The Ohio 4-H program is known for its leadership in building strong youth development programs across the nation. When the concept of including youth under the age of nine began in the mid-1980s, no formal instruction or state policies were in place. Later, several state and county staff began the process of developing policies to guide existing Cloverbud programs and to help others where programs were beginning.
Formal implementation of kindergarten through second grade 4-H programs began in 1994 with the approval of a state policy and philosophical statement by the Ohio State University Extension administrative cabinet. It was at this time that "Cloverbuds" became the official name given to all 4-H members K-2 in all 88 Ohio counties.
About the Cloverbud Program
The 4-H Cloverbud program exists as a distinctive component within the total 4-H youth development program. It is designed as a non-formal approach to developing the confidence, social skills, decision making abilities, subject matter knowledge, and physical skills of kindergarten through second grade youth. As youth begin their 4-H Cloverbud experience, they take part in a unique blend of activities and opportunities specially designed for their age level.
For more information check out 4-H Cloverbud Program Foundations!
Who Can Be a Cloverbud?
Membership eligibility for the 4-H Cloverbud Program begins when a child has reached the age of 5 and is enrolled in kindergarten as of January 1 of the current 4-H year.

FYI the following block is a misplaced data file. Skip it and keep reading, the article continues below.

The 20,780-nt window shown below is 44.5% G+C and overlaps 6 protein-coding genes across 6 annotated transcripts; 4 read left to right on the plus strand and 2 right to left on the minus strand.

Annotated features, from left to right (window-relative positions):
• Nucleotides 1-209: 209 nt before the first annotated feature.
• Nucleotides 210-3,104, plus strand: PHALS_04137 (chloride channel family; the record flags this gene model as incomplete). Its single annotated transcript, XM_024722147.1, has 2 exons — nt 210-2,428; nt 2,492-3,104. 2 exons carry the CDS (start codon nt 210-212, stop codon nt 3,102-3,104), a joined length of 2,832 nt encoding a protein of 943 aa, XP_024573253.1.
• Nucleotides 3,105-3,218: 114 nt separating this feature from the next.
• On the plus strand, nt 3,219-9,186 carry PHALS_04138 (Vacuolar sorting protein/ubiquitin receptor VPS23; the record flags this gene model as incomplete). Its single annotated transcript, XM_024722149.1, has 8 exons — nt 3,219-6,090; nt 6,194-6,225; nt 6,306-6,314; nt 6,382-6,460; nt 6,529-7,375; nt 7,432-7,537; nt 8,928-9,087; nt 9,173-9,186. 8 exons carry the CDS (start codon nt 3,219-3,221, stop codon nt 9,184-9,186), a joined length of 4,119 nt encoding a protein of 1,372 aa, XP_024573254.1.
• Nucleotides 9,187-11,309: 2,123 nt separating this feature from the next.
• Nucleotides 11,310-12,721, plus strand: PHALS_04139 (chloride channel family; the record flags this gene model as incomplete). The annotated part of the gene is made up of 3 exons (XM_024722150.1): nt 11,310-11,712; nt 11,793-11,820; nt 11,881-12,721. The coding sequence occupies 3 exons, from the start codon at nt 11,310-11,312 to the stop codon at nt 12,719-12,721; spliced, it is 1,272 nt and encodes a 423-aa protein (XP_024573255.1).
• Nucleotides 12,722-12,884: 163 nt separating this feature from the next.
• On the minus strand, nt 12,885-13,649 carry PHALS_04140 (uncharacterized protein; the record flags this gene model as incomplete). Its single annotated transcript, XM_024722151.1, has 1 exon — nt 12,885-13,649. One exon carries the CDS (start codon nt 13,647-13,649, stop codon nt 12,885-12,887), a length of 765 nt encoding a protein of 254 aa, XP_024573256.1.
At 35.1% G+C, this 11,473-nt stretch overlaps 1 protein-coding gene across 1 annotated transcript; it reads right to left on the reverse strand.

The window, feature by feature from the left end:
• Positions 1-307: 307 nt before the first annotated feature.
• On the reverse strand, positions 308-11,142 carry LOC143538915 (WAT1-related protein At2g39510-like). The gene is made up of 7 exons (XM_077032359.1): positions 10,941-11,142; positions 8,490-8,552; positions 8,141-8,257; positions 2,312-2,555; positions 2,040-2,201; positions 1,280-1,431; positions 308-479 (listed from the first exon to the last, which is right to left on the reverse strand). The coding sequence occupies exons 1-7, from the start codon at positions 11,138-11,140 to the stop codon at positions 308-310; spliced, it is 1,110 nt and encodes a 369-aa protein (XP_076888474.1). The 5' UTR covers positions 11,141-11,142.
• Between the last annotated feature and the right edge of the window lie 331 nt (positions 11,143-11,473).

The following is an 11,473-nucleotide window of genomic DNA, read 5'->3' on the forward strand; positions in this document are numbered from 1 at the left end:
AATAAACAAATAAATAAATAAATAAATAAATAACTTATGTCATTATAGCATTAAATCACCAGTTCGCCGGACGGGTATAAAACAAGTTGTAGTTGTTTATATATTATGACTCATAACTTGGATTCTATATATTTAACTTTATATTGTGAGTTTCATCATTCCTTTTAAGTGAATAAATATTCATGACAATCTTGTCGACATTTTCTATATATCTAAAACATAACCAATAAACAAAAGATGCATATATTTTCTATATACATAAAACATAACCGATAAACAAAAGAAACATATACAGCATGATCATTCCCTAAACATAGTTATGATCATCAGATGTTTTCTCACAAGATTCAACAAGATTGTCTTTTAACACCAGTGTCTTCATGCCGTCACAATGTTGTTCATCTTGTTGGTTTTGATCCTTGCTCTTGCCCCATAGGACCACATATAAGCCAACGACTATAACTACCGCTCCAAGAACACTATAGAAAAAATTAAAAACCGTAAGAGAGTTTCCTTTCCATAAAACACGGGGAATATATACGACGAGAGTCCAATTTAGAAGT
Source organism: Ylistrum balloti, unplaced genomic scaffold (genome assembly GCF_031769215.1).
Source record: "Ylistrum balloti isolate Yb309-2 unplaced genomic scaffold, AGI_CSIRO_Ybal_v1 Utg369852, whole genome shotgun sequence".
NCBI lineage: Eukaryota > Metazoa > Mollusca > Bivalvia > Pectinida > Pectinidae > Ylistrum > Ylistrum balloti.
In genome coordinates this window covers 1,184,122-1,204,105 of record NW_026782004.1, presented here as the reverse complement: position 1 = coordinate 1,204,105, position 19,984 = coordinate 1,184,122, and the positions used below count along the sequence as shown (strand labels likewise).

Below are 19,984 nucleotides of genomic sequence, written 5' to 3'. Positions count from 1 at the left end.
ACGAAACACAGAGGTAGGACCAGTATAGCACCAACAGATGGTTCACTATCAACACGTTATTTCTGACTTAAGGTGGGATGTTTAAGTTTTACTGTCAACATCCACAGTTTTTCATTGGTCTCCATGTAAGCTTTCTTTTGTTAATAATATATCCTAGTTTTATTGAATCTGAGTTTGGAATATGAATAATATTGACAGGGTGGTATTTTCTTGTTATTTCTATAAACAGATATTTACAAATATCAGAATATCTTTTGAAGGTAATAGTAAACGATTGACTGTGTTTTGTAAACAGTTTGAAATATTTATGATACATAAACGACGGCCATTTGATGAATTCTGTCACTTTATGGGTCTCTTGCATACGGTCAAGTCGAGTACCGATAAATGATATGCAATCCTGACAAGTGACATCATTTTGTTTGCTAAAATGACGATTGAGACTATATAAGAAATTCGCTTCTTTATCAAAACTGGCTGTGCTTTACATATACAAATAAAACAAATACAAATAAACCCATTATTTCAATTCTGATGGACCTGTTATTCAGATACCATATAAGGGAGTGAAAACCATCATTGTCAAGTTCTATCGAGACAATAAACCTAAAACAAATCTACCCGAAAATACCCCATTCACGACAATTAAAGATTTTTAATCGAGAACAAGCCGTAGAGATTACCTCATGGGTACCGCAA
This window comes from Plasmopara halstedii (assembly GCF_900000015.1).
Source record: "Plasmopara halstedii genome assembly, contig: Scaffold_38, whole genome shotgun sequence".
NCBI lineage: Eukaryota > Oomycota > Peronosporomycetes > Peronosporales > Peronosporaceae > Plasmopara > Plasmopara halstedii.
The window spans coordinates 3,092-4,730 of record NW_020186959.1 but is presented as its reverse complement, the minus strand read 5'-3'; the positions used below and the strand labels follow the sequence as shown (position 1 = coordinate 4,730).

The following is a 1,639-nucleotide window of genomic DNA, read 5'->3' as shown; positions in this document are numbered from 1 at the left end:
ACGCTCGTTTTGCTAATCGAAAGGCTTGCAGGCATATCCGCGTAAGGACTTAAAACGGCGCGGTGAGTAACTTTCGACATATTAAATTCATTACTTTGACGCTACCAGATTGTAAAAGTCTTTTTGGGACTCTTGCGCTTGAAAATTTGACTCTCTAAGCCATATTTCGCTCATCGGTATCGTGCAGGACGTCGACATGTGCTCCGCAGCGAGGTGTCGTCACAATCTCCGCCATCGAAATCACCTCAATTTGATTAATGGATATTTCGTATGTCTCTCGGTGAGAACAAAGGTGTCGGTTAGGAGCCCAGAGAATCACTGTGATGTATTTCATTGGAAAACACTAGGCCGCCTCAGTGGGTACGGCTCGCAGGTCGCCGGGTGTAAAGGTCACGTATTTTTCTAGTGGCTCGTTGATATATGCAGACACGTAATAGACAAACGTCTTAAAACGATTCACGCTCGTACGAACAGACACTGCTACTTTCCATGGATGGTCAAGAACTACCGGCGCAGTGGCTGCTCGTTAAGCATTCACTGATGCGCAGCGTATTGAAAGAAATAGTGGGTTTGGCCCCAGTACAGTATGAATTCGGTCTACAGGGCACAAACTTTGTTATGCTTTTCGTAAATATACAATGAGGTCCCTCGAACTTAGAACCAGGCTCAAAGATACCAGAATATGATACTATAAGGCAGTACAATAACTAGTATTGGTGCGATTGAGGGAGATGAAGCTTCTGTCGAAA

How Are Groups Organized?
Cloverbud members are members of organized 4-H community clubs and often meet separate from the 8-19 year-old members while doing Cloverbud activities.
How Cloverbuds Participate
Cloverbuds participate through a series of lessons that address such subjects as citizenship, expressive arts, the environment, personal development, and plant and animal science to name a few. Each lesson includes a background information section followed by a recommended teaching plan.
Can Cloverbuds Exhibit at the County Fair?
Yes, Cloverbuds are encouraged to exhibit something from their approved curriculum at the county fair. However, Cloverbud exhibitions must be noncompetitive and for an exhibition only. A Cloverbud "show-n-tell" is an example of how youth can feel a part of the fair without being competitive. Members are provided a place and time to talk about their activity and show what they have learned.
Formal scoring of Cloverbuds or competition of any kind between Cloverbuds and 4-H members 8-19 is not permissible. Any fair participation recognition system, special prizes, or awards must be given equally to all Cloverbud members.
May Cloverbuds Go to Camp?
Cloverbuds may attend camps especially designed to meet their developmental characteristics and needs. A Cloverbud day camp involves youth in a one day, or a series of days, at a "camp like" setting where educational, hands-on activities occur. Cloverbuds may also attend overnight camps especially designed for their age level, but are not to be in these settings with older youth or for more than three nights.
Who Teaches Cloverbuds?
Much of the Cloverbud program is guided by an adult volunteer, whether in a club setting, or a school. Adult and teen volunteers guiding the Cloverbud program receive specific educational instruction on how to work with this particular age group.
Ohio 4-H Agent's Program Book, 3rd. Edition (1994). Columbus, OH. The Ohio State University.
Safrit, R. D., & Gibbons, G. (1995). Supporting Youth in Grades K-2. Columbus, OH. The Ohio State University.
Scheer, S. D. (1997). Programming parameters for five to eight year-old youth in 4-H. Journal of Extension [On-line serial] 35(4). Available URL address:http://www.joe.org/.